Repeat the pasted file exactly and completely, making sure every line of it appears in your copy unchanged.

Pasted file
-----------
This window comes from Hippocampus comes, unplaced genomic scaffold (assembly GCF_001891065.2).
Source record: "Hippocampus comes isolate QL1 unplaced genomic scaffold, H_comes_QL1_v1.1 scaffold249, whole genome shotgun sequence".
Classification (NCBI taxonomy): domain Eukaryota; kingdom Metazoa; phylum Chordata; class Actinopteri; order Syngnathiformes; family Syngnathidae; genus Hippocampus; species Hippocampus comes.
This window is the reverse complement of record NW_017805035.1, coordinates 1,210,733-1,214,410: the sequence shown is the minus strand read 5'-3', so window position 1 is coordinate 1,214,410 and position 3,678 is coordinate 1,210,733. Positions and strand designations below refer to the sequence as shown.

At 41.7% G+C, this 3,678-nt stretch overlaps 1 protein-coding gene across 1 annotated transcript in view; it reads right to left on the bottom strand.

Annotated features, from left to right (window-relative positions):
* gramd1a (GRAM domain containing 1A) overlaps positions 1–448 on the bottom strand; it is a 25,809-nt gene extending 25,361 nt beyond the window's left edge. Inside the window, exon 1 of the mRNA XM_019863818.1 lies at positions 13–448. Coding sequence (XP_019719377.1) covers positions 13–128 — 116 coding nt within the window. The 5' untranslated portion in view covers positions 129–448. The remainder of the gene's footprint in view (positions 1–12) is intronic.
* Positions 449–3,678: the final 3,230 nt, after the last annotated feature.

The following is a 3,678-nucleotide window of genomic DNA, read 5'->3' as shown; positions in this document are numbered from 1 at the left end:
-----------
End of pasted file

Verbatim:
This window comes from Hippocampus comes, unplaced genomic scaffold (assembly GCF_001891065.2).
Source record: "Hippocampus comes isolate QL1 unplaced genomic scaffold, H_comes_QL1_v1.1 scaffold249, whole genome shotgun sequence".
Classification (NCBI taxonomy): domain Eukaryota; kingdom Metazoa; phylum Chordata; class Actinopteri; order Syngnathiformes; family Syngnathidae; genus Hippocampus; species Hippocampus comes.
This window is the reverse complement of record NW_017805035.1, coordinates 1,210,733-1,214,410: the sequence shown is the minus strand read 5'-3', so window position 1 is coordinate 1,214,410 and position 3,678 is coordinate 1,210,733. Positions and strand designations below refer to the sequence as shown.

At 41.7% G+C, this 3,678-nt stretch overlaps 1 protein-coding gene across 1 annotated transcript in view; it reads right to left on the bottom strand.

Annotated features, from left to right (window-relative positions):
* gramd1a (GRAM domain containing 1A) overlaps positions 1–448 on the bottom strand; it is a 25,809-nt gene extending 25,361 nt beyond the window's left edge. Inside the window, exon 1 of the mRNA XM_019863818.1 lies at positions 13–448. Coding sequence (XP_019719377.1) covers positions 13–128 — 116 coding nt within the window. The 5' untranslated portion in view covers positions 129–448. The remainder of the gene's footprint in view (positions 1–12) is intronic.
* Positions 449–3,678: the final 3,230 nt, after the last annotated feature.

The following is a 3,678-nucleotide window of genomic DNA, read 5'->3' as shown; positions in this document are numbered from 1 at the left end: